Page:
TFSA payment of taxes

Most TFSA holders have no tax payable related to their TFSA investments, and no TFSA tax return has to be filed. However, when TFSA taxes are applicable for a year, Form RC243, Tax-Free Savings Account (TFSA) Return, must be filed by June 30, of the following year. Any tax owing must also be paid by that date.

The RC243-SCH-A, Schedule A – Excess TFSA Amounts and RC243-SCH-B, Schedule B – Non-Resident Contributions to a Tax-Free Savings Account (TFSA) will assist you in determining your tax liability.

If a TFSA return is required but has not been filed, we may use information provided by your issuers to calculate any tax payable by you.

Tax payable on excess TFSA amount

You have an excess TFSA amount at any time in a year as soon as the total of all TFSA contributions you made in the year (other than a qualifying transfer or an exempt contribution) exceeds the total of your TFSA contribution room at the beginning of the year plus any qualifying portion of a withdrawal made in the year up to that time.

The qualifying portion of the withdrawal is the amount of the withdrawal or the previously determined excess TFSA amount, whichever is less.

Any portion of a withdrawal that does not reduce or eliminate a previously determined excess TFSA amount is not a qualifying portion of the withdrawal and cannot be used to reduce or eliminate any future excess TFSA amount that may be created. For more information, see Examples – Qualifying portion of a withdrawal.

If, at any time in a month, you have an excess TFSA amount, you are liable to a tax of 1% on your highest excess TFSA amount in that month. For more information, see Example 2 – Tax payable on excess TFSA amount.

Note

If an excess TFSA amount exists in the account as of the date of death of a TFSA holder and there is a successor holder, see Excess TFSA amount at the time of death.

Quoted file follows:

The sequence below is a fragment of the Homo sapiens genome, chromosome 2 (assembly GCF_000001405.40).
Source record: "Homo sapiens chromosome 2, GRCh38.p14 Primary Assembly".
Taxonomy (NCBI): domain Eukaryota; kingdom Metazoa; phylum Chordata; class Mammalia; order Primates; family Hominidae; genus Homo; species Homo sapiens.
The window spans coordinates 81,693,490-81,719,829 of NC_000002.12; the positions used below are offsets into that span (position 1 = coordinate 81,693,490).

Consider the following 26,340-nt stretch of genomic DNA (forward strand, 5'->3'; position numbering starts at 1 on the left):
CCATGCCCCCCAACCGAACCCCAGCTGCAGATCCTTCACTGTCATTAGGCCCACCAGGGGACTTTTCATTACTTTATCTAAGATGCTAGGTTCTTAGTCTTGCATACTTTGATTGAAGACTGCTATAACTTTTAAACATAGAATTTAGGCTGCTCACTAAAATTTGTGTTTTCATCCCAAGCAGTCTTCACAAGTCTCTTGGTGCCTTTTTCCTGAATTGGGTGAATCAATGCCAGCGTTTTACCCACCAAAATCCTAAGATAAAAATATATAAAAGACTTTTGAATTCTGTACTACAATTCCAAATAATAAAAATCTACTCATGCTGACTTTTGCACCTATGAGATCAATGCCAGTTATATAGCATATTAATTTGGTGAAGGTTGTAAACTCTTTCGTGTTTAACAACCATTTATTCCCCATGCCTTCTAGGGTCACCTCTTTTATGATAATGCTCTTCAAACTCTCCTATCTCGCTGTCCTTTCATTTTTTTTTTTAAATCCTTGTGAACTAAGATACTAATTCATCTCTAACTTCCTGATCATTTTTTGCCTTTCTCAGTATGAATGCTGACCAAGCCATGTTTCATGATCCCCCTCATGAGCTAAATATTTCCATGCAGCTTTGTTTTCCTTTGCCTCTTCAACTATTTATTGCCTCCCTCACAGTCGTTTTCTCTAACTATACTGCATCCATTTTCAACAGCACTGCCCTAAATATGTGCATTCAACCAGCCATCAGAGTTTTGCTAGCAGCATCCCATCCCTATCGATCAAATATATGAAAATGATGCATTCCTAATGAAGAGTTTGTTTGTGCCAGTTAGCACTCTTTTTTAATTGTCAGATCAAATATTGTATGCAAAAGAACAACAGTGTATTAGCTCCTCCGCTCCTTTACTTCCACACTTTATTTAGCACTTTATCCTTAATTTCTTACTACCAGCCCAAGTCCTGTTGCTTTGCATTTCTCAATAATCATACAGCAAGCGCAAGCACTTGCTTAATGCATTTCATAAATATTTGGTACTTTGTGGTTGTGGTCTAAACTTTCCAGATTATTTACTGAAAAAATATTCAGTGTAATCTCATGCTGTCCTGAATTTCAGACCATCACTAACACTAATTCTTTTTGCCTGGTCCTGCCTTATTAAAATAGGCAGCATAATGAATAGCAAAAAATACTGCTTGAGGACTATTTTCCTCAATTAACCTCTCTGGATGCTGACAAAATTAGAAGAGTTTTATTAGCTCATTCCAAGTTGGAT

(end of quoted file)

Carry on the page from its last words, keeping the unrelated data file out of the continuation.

The tax of 1% per month will continue to apply for each month that the excess amount remains in the TFSA. It will continue to apply until whichever of the following happens first:

  • the entire excess amount is withdrawn; or
  • for eligible individuals, the entire excess amount is absorbed by additions to their unused TFSA contribution room in the following years.

For more information, see Example 3 – Tax payable on excess TFSA amount.

For distributions (withdrawals) occurring after October 16, 2009, a distribution from a TFSA that is a specified distribution cannot reduce or eliminate an individual's excess TFSA amount.

This tax is similar to the tax of 1% per month on excess RRSP contributions except that in the case of a TFSA, there is no $2,000 "grace" amount. The tax of 1% on an excess TFSA amount applies from the first $1 of excess contributions.

This tax of 1% per month is based on the highest excess TFSA amount in your account for each month in which an excess remains. This means that the 1% tax applies for a particular month even if an excess amount was contributed and withdrawn later during the same month. For more information, see Example 1 – Tax payable on excess TFSA amount.

For any year in which tax is payable by the holder of a TFSA on an excess TFSA amount in their account, it is necessary to fill out and send Form RC243, Tax-Free Savings Account (TFSA) Return, and Form RC243-SCH-A, Schedule A – Excess TFSA Amounts.

For contributions made after October 16, 2009, a benefit that is income or a capital gain, that is reasonably attributable to "deliberate over contributions" will be considered an advantage and treated accordingly. For more information, see Tax payable on an advantage.

What should you do if you disagree with your assessment?

If you disagree with the assessment or reassessment of your TFSA tax payable, contact us for more information. If you still disagree, you can make a formal objection by sending a filled out Form T400A, Objection – Income Tax Act, or a signed letter to the Chief of Appeals at your tax services office or tax centre within 90 days of the date of the notice of assessment or notice of reassessment.

For more information, see Pamphlet P148, Resolving your Dispute: Objections and Appeal Rights under the Income Tax Act.

Forms and publications

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